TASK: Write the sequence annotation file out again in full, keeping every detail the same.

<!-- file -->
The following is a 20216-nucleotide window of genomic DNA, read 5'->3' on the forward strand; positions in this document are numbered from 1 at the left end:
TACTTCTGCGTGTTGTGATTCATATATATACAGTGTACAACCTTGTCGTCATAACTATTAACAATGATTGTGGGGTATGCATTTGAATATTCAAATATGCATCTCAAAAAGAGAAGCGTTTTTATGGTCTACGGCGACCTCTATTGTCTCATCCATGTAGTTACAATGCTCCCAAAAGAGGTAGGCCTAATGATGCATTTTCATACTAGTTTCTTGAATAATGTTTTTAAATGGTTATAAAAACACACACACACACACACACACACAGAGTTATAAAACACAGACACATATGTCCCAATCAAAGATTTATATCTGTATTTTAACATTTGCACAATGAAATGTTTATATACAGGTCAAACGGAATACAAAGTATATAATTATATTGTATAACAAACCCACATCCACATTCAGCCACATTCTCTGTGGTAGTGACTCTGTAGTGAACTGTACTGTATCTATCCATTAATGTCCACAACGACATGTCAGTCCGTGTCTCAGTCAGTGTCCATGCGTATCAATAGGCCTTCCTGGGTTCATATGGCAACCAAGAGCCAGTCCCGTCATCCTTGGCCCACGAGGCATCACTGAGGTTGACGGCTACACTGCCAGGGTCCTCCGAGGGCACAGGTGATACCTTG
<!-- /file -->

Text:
The following is a 20216-nucleotide window of genomic DNA, read 5'->3' on the forward strand; positions in this document are numbered from 1 at the left end:
TACTTCTGCGTGTTGTGATTCATATATATACAGTGTACAACCTTGTCGTCATAACTATTAACAATGATTGTGGGGTATGCATTTGAATATTCAAATATGCATCTCAAAAAGAGAAGCGTTTTTATGGTCTACGGCGACCTCTATTGTCTCATCCATGTAGTTACAATGCTCCCAAAAGAGGTAGGCCTAATGATGCATTTTCATACTAGTTTCTTGAATAATGTTTTTAAATGGTTATAAAAACACACACACACACACACACACACAGAGTTATAAAACACAGACACATATGTCCCAATCAAAGATTTATATCTGTATTTTAACATTTGCACAATGAAATGTTTATATACAGGTCAAACGGAATACAAAGTATATAATTATATTGTATAACAAACCCACATCCACATTCAGCCACATTCTCTGTGGTAGTGACTCTGTAGTGAACTGTACTGTATCTATCCATTAATGTCCACAACGACATGTCAGTCCGTGTCTCAGTCAGTGTCCATGCGTATCAATAGGCCTTCCTGGGTTCATATGGCAACCAAGAGCCAGTCCCGTCATCCTTGGCCCACGAGGCATCACTGAGGTTGACGGCTACACTGCCAGGGTCCTCCGAGGGCACAGGTGATACCTTG